Brad Thorpe (brad @ isophit.com) is a multi-patented inventor and CEO of Isophit™, a versatile isometric system for fitness, rehabilitation, and sports performance professionals. Brad is considered as the world’s leading expert in isometric strength training with over 29 years of experience in the fitness and performance industry.
In this episode, Brad discusses the Isophit™ isometric system, the physiological and neurological benefits of isometrics, dynamic exercise vs. isometrics, and much more.
Learn client acquisition and retention strategies
Download How to Attract Great Personal Trainers PDF
- Listen to it on Apple Podcasts
- Stream by clicking here
- Download as an MP3 by right-clicking here and choosing “save as”
- 1:24 – Working with a zombie
- 3:29 – Brad’s fitness background and journey
- 11:09 – Isophit™ story – origin, patenting, development
- 29:08 – Isophit™ Mobile Strength Kit (MSK)
- 30:21 – Dynamic exercise vs. Isometrics – injury mitigation
- 50:07 – Dynamic exercise vs. Isometrics – muscle hypertrophy
- 55:30 – Does Isophit™ offer enough variety?
- 58:50 – The 30inThirty™ Strength Training program
- 1:06:31 – Neurological benefits of isometric exercise
- 1:10:19 – Thoughts on digital feedback of force output
- 1:19:18 – Different Isophit™ products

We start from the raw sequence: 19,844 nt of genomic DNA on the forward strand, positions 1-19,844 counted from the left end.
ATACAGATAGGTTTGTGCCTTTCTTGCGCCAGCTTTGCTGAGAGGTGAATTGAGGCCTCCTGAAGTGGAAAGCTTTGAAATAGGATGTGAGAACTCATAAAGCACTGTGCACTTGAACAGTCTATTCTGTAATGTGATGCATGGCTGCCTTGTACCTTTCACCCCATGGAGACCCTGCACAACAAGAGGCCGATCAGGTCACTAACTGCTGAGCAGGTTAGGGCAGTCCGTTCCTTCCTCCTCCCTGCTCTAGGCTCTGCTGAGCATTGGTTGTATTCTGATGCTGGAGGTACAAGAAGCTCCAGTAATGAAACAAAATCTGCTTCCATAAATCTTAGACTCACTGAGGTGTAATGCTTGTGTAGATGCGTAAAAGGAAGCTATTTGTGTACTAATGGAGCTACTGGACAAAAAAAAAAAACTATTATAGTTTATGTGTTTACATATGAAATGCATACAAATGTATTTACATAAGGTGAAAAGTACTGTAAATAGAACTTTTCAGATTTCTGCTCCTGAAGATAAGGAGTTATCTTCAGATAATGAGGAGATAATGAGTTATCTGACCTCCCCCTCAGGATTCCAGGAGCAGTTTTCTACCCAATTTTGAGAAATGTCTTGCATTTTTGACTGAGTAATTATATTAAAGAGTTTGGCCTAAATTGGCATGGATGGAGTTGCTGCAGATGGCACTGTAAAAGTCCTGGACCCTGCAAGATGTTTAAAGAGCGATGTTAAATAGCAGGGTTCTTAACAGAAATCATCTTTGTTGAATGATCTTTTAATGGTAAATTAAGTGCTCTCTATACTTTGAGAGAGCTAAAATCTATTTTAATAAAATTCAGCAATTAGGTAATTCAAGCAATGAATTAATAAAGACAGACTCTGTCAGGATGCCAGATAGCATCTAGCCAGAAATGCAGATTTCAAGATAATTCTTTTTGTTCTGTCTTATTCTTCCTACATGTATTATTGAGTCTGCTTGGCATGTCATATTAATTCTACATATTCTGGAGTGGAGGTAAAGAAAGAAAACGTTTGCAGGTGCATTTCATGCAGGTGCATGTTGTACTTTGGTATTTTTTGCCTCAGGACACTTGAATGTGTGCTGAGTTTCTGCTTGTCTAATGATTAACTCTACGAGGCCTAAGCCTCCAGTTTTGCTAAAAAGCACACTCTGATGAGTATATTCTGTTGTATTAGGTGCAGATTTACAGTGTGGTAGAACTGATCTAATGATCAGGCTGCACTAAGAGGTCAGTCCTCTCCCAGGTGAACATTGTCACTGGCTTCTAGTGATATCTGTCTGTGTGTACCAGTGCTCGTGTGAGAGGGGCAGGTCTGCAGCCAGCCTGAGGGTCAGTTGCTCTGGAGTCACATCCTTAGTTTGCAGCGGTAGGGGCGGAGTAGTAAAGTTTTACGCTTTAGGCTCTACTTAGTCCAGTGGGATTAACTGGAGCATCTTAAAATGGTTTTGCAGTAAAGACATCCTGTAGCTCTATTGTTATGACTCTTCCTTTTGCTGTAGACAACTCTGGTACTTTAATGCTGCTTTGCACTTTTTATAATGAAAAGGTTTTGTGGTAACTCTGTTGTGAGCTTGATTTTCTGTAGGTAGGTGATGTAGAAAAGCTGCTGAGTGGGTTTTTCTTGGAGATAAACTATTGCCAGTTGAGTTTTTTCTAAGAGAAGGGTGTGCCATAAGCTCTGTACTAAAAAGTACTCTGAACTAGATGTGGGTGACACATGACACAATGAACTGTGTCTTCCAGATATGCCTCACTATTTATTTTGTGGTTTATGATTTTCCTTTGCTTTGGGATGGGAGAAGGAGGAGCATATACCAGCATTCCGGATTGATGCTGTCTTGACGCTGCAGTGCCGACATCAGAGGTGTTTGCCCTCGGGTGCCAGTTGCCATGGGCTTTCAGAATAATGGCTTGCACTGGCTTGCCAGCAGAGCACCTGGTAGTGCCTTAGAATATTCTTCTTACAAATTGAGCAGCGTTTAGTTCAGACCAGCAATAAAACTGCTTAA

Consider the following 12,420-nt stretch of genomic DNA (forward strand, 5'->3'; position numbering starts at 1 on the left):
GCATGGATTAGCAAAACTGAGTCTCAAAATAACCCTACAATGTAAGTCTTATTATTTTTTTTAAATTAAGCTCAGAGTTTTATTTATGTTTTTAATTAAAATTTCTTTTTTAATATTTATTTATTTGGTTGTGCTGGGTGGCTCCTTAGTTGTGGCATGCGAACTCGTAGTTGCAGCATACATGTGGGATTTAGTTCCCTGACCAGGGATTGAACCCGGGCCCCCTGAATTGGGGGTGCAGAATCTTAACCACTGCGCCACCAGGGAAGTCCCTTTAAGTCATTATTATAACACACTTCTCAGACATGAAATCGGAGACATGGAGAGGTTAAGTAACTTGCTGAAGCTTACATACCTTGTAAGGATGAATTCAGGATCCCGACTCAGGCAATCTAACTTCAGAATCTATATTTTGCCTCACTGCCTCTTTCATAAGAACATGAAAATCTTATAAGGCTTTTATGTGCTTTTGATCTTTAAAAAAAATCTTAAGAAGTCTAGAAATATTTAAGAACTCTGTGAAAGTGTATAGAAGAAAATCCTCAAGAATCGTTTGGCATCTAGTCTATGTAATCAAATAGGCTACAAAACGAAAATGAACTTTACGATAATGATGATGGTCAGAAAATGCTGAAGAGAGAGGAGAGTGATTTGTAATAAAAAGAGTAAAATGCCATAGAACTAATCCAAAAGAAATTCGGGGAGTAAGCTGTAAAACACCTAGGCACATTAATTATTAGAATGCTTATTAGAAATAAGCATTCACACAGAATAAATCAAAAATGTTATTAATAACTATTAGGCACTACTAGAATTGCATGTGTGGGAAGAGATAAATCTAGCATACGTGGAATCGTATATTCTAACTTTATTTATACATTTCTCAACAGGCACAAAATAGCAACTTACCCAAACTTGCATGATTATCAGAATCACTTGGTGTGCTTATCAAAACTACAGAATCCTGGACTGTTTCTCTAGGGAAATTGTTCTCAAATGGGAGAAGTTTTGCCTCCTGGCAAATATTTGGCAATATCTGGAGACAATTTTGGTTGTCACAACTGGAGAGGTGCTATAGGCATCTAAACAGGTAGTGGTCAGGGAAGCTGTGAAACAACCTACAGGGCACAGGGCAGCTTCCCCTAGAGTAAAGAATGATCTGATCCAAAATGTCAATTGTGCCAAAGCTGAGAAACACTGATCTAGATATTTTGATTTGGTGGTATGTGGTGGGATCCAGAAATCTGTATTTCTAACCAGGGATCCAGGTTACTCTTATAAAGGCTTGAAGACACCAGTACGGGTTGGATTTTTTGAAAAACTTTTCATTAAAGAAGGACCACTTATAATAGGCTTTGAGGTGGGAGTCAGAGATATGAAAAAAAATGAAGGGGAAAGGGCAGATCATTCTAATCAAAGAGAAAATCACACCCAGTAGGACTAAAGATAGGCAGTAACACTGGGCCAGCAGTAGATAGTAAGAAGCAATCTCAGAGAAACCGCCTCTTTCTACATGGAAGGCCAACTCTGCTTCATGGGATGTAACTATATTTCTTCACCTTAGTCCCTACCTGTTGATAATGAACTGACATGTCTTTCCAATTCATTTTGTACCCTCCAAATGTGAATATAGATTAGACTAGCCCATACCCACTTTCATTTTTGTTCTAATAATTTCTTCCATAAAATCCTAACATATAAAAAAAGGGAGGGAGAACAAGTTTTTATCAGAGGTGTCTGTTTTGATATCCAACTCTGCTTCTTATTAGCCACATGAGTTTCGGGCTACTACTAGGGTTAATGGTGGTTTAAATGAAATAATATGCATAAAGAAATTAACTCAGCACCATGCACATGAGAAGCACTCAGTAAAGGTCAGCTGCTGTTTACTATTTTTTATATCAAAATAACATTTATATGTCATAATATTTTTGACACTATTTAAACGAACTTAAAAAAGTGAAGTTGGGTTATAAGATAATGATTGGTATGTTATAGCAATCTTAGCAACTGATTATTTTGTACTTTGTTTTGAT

Selected Links from the Episode
- Isophit™ Strength Trainer
- Isophit™ M.S.K.
- Isophit™ Strength Zone
- Left Ventricular Assist Device (LVAD)
- Resistance Training Specialist
- Nautilus Inc.
- Muscle Activation Techniques Specialist
- National Football League (NFL)
- Super Bowl
- McMaster University
- The Perfect Workout
- Super Slow
- MedX Machines
- John Hopkins University
- 30inThirty™ Strength Training Program
Donnie Hunt says
This made me think about working more in different ranges. Combining dynamic with static in the same set. To get very thorough contractions. This is something I sometimes do now.
The part where Brad talks about straining when lifting the suitcase out the trunk for somebody that has been strength training, but hasn’t perhaps thoroughly addressed the whole body. I have had occurrences such as that. Got my attention.
This interview made me think to perhaps vary my exercises more, more thoroughly address everything, which could be done over several workouts. You would of course have some overlap. Focusing more on the entire range of motion. Which if you are doing a Superslow type of speed or a very controlled speed you are perhaps already doing that?
For a long time, the idea of thoroughly addressing the various ranges of motion and the various planes (while taking into account certain biomechanics) has made a lot of sense to but I often go back to the same few exercises out of laziness or whatever.
Lots of food for thought and my own spin for application.